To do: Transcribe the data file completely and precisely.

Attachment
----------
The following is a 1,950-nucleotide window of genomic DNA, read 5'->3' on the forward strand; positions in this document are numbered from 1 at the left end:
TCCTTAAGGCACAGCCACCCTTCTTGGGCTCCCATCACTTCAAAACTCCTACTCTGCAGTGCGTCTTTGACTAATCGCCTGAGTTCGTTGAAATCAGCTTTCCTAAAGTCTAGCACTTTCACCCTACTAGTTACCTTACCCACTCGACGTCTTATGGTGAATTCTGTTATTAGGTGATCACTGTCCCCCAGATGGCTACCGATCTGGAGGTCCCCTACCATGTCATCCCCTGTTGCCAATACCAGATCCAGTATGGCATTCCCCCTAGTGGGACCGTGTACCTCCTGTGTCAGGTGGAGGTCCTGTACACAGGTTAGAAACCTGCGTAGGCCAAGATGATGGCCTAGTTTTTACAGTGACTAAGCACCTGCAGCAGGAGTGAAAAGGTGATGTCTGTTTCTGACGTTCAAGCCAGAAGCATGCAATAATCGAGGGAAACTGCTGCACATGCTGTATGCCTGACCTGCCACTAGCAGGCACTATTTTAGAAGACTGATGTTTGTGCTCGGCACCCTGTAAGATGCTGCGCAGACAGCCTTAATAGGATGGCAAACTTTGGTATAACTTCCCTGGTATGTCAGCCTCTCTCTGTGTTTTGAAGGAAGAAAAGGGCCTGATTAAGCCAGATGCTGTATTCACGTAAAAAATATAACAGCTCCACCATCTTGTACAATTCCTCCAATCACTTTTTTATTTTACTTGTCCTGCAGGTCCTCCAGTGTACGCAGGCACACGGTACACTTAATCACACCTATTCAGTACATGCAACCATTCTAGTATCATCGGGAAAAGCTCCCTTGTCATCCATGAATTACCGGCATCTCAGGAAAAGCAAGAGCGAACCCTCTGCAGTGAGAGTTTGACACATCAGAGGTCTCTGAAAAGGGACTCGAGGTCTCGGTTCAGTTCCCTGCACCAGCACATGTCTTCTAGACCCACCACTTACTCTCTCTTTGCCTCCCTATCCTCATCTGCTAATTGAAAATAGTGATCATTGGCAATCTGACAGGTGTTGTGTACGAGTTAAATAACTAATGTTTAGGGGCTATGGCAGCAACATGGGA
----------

The following is a 1,950-nucleotide window of genomic DNA, read 5'->3' on the forward strand; positions in this document are numbered from 1 at the left end:
TCCTTAAGGCACAGCCACCCTTCTTGGGCTCCCATCACTTCAAAACTCCTACTCTGCAGTGCGTCTTTGACTAATCGCCTGAGTTCGTTGAAATCAGCTTTCCTAAAGTCTAGCACTTTCACCCTACTAGTTACCTTACCCACTCGACGTCTTATGGTGAATTCTGTTATTAGGTGATCACTGTCCCCCAGATGGCTACCGATCTGGAGGTCCCCTACCATGTCATCCCCTGTTGCCAATACCAGATCCAGTATGGCATTCCCCCTAGTGGGACCGTGTACCTCCTGTGTCAGGTGGAGGTCCTGTACACAGGTTAGAAACCTGCGTAGGCCAAGATGATGGCCTAGTTTTTACAGTGACTAAGCACCTGCAGCAGGAGTGAAAAGGTGATGTCTGTTTCTGACGTTCAAGCCAGAAGCATGCAATAATCGAGGGAAACTGCTGCACATGCTGTATGCCTGACCTGCCACTAGCAGGCACTATTTTAGAAGACTGATGTTTGTGCTCGGCACCCTGTAAGATGCTGCGCAGACAGCCTTAATAGGATGGCAAACTTTGGTATAACTTCCCTGGTATGTCAGCCTCTCTCTGTGTTTTGAAGGAAGAAAAGGGCCTGATTAAGCCAGATGCTGTATTCACGTAAAAAATATAACAGCTCCACCATCTTGTACAATTCCTCCAATCACTTTTTTATTTTACTTGTCCTGCAGGTCCTCCAGTGTACGCAGGCACACGGTACACTTAATCACACCTATTCAGTACATGCAACCATTCTAGTATCATCGGGAAAAGCTCCCTTGTCATCCATGAATTACCGGCATCTCAGGAAAAGCAAGAGCGAACCCTCTGCAGTGAGAGTTTGACACATCAGAGGTCTCTGAAAAGGGACTCGAGGTCTCGGTTCAGTTCCCTGCACCAGCACATGTCTTCTAGACCCACCACTTACTCTCTCTTTGCCTCCCTATCCTCATCTGCTAATTGAAAATAGTGATCATTGGCAATCTGACAGGTGTTGTGTACGAGTTAAATAACTAATGTTTAGGGGCTATGGCAGCAACATGGGA